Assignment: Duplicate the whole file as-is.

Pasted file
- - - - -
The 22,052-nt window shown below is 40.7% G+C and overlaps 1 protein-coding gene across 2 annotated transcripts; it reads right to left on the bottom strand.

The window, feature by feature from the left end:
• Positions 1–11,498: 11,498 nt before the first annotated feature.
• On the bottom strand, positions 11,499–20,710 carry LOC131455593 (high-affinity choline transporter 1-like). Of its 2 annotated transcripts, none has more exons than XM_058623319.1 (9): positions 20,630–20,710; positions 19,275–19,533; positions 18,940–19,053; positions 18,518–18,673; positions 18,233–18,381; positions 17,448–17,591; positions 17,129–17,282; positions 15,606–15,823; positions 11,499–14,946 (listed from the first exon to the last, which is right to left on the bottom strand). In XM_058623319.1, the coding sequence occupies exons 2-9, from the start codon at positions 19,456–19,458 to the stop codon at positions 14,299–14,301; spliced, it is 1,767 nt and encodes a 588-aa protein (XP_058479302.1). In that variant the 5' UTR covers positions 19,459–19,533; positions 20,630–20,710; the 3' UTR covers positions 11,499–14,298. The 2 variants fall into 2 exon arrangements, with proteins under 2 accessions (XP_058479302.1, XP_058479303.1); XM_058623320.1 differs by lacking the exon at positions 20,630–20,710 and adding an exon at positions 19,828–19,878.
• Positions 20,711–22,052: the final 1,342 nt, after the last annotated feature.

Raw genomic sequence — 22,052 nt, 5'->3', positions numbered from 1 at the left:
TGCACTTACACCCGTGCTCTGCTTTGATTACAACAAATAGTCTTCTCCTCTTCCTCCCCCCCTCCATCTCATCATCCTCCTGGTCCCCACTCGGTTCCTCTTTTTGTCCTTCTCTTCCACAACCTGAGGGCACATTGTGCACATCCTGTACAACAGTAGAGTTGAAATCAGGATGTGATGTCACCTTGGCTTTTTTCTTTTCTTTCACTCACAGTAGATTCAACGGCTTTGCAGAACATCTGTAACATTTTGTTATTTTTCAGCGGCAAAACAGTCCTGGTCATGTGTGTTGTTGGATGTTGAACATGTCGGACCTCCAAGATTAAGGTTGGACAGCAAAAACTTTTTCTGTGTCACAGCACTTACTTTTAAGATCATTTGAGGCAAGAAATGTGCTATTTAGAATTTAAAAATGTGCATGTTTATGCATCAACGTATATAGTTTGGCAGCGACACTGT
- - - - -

The 22,052-nt window shown below is 40.7% G+C and overlaps 1 protein-coding gene across 2 annotated transcripts; it reads right to left on the bottom strand.

The window, feature by feature from the left end:
• Positions 1–11,498: 11,498 nt before the first annotated feature.
• On the bottom strand, positions 11,499–20,710 carry LOC131455593 (high-affinity choline transporter 1-like). Of its 2 annotated transcripts, none has more exons than XM_058623319.1 (9): positions 20,630–20,710; positions 19,275–19,533; positions 18,940–19,053; positions 18,518–18,673; positions 18,233–18,381; positions 17,448–17,591; positions 17,129–17,282; positions 15,606–15,823; positions 11,499–14,946 (listed from the first exon to the last, which is right to left on the bottom strand). In XM_058623319.1, the coding sequence occupies exons 2-9, from the start codon at positions 19,456–19,458 to the stop codon at positions 14,299–14,301; spliced, it is 1,767 nt and encodes a 588-aa protein (XP_058479302.1). In that variant the 5' UTR covers positions 19,459–19,533; positions 20,630–20,710; the 3' UTR covers positions 11,499–14,298. The 2 variants fall into 2 exon arrangements, with proteins under 2 accessions (XP_058479302.1, XP_058479303.1); XM_058623320.1 differs by lacking the exon at positions 20,630–20,710 and adding an exon at positions 19,828–19,878.
• Positions 20,711–22,052: the final 1,342 nt, after the last annotated feature.

Raw genomic sequence — 22,052 nt, 5'->3', positions numbered from 1 at the left:
TGCACTTACACCCGTGCTCTGCTTTGATTACAACAAATAGTCTTCTCCTCTTCCTCCCCCCCTCCATCTCATCATCCTCCTGGTCCCCACTCGGTTCCTCTTTTTGTCCTTCTCTTCCACAACCTGAGGGCACATTGTGCACATCCTGTACAACAGTAGAGTTGAAATCAGGATGTGATGTCACCTTGGCTTTTTTCTTTTCTTTCACTCACAGTAGATTCAACGGCTTTGCAGAACATCTGTAACATTTTGTTATTTTTCAGCGGCAAAACAGTCCTGGTCATGTGTGTTGTTGGATGTTGAACATGTCGGACCTCCAAGATTAAGGTTGGACAGCAAAAACTTTTTCTGTGTCACAGCACTTACTTTTAAGATCATTTGAGGCAAGAAATGTGCTATTTAGAATTTAAAAATGTGCATGTTTATGCATCAACGTATATAGTTTGGCAGCGACACTGT